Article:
If a client tells you they’re going crazy, should you call 911?

Mel asked me to meet him for a drink at an out-of-the-way dive bar. He wanted to talk away from the office where people wouldn’t overhear us.

After a quick hello, he jumped right into why he wanted to talk.

“Can I ask you a question?”
“Sure. What’s up?”
“Do you think I’m losing it? I’m beginning to think I must be crazy.”

Photo by Aarón Blanco Tejedor on UnsplashHe wasn’t speaking metaphorically.
I could tell from his demeanor, Mel sincerely believed something was wrong with him.

Freeze that frame for a moment.
If someone asked to meet you at a remote location and, 60 seconds into the conversation, he told you he might be losing it . . . .

How would you have responded?

I did not call a doctor.
Luckily, I’ve met a thousand “Mels” over the years, and I was pretty certain he was right on schedule.

You might be Mel, someday. Really.
If you’re a person who often challenges and disrupts the system because you see something much better is possible, you may someday have a “Mel Moment,” too.

He was living out a classic scenario.
Here it is, step-by-step:

  1. Mel’s new company, “Acme,” had been prosperous for years.
  2. Recently some upstart competitors started eating Acme’s lunch.
  3. Acme asked one and then another internal leader to take Acme back to the top. Back to back, they failed. They left the company “to pursue other interests.”
  4. Acme hired an outsider, Mel, to catch them up to current times.

Save us!
Mel had an impassioned mandate from the President: take us back to the top!

Mel brought fresh, outsider eyes and years of experience.
He quickly uncovered what was wrong and what good was possible.

Mel enthusiastically started to paint the picture of a much better future.

Heads nodded. People applauded.
Yet, behind closed doors, when people had him alone, they said things like:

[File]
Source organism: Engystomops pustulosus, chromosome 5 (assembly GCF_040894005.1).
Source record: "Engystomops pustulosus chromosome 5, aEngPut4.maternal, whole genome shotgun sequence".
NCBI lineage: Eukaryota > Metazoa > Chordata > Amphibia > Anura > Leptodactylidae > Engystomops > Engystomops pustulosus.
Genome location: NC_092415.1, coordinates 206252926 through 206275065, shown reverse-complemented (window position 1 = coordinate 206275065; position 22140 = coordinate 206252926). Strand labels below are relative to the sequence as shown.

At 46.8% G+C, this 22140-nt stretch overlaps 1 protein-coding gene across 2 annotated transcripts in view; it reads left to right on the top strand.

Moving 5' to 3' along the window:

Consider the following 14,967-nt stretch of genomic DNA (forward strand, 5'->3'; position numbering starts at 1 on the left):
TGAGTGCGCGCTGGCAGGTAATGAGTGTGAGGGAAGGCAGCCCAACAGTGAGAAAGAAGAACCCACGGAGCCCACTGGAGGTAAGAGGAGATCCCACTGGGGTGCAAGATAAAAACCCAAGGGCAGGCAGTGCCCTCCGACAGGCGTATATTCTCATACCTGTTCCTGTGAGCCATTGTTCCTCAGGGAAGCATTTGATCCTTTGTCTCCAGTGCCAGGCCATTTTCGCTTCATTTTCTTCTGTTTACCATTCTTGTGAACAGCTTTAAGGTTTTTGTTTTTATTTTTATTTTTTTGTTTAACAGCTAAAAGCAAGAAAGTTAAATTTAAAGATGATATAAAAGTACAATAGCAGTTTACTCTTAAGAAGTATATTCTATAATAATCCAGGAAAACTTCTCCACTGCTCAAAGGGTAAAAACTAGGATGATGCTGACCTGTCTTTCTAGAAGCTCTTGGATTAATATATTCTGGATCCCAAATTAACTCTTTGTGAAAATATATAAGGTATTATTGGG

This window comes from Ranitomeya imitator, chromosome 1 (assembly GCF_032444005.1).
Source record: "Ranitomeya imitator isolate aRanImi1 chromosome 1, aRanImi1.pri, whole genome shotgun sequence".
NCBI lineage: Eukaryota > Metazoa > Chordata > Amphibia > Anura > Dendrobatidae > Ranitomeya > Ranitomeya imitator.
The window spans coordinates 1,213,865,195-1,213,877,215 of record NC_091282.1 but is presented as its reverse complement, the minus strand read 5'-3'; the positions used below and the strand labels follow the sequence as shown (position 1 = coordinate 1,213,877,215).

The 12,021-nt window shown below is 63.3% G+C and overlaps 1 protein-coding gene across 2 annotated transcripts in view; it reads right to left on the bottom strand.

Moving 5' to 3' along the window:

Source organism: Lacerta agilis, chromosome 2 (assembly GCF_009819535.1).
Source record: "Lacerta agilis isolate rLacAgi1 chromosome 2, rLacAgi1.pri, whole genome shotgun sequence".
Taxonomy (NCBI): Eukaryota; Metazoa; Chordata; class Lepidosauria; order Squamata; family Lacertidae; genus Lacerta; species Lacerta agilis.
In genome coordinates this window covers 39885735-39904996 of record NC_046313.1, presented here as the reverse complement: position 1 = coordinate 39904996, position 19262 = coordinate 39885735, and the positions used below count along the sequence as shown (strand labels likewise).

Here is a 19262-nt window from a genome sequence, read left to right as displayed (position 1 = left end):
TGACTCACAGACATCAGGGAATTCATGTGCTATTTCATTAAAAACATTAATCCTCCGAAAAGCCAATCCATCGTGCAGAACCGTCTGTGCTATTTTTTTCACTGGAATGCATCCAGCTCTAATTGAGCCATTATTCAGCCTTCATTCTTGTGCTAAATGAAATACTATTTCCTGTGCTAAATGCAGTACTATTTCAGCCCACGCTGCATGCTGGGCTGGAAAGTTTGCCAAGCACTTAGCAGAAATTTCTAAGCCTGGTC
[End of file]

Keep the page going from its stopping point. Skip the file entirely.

• There is no problem. We’ve just had a few soft years.
  • That won’t work. We’ve tried it before.
  • You are going to give away the store, and I will stop you.

But wait a second. YOU recruited ME!
People were initially rah-rah about the transformation Mel would lead.

But when he started to do what he was hired to do, he met everything from denial to active resistance.

No wonder he thought he was losing it.

  1. People had a variety of reasons, but it was his opinions that they universally opposed.
  2. What people said they wanted and how they were actually acting were completely incongruent.

Was he trapped in an alternate universe?
Nothing was what he thought it was. This could shake any person to the core.

After a few months of being able to make no sense of reality, he reached the only remaining conclusion: “There’s something wrong with ME. I’M the one who’s crazy.”

As predictable as sunrise—for you, too.
The people you’re leading to the promised land that they’ll insist they want to get to will contradict themselves, and here’s why:

People are enthusiastic for the outcome of the change.
Of course! We all want nirvana!

They just don’t want to live through the process of the change.
“Are you kidding? It threatens my reality, my power, my identity. That’s messy and uncomfortable. No thank you!”

If you forget this, you may someday think you’re losing it, too.
However, you don’t have to, and neither did Mel.

Mel bounced back.
He got clear that this wasn’t a personal problem. It was a leadership challenge.

He developed an influencing strategy to help people ACT in congruence with the outcomes they said they wanted.

It took three years and counting, but Acme has reinvented itself internally and in the market.

The moral of the story.
Don’t confuse predictable resistance with your personal sanity, although it’s easy to do.

If you can overcome this first big obstacle, you’ve slain one of your biggest dragons: your own self-doubt.

Believing you might be crazy is a part of the challenger’s journey. But it doesn’t have to be the final stop.

Does this describe you?
Challengers will be gathering to prepare for their next big leap in Mind to Win, October 17-18. Map out the journey you’ll experience the next time you step up to lead people to greater heights. Learn how to overcome the obstacles that stall most people. Connect with other challengers.


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